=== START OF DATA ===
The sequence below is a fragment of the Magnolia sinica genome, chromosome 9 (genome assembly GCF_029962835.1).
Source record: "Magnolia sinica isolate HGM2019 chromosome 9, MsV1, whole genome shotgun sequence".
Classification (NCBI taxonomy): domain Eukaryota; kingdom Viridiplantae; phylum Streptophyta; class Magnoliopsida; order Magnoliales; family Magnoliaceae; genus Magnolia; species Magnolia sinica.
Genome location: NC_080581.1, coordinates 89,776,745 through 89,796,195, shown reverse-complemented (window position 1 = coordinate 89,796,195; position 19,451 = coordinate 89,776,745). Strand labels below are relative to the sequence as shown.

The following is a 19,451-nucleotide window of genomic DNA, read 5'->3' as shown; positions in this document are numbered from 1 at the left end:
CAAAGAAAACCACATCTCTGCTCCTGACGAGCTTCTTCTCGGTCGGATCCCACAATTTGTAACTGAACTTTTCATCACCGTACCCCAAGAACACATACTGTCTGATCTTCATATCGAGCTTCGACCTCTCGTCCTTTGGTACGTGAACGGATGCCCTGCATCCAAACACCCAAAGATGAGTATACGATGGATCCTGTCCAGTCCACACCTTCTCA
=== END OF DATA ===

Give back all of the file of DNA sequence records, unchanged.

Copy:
The sequence below is a fragment of the Magnolia sinica genome, chromosome 9 (genome assembly GCF_029962835.1).
Source record: "Magnolia sinica isolate HGM2019 chromosome 9, MsV1, whole genome shotgun sequence".
Classification (NCBI taxonomy): domain Eukaryota; kingdom Viridiplantae; phylum Streptophyta; class Magnoliopsida; order Magnoliales; family Magnoliaceae; genus Magnolia; species Magnolia sinica.
Genome location: NC_080581.1, coordinates 89,776,745 through 89,796,195, shown reverse-complemented (window position 1 = coordinate 89,796,195; position 19,451 = coordinate 89,776,745). Strand labels below are relative to the sequence as shown.

The following is a 19,451-nucleotide window of genomic DNA, read 5'->3' as shown; positions in this document are numbered from 1 at the left end:
CAAAGAAAACCACATCTCTGCTCCTGACGAGCTTCTTCTCGGTCGGATCCCACAATTTGTAACTGAACTTTTCATCACCGTACCCCAAGAACACATACTGTCTGATCTTCATATCGAGCTTCGACCTCTCGTCCTTTGGTACGTGAACGGATGCCCTGCATCCAAACACCCAAAGATGAGTATACGATGGATCCTGTCCAGTCCACACCTTCTCA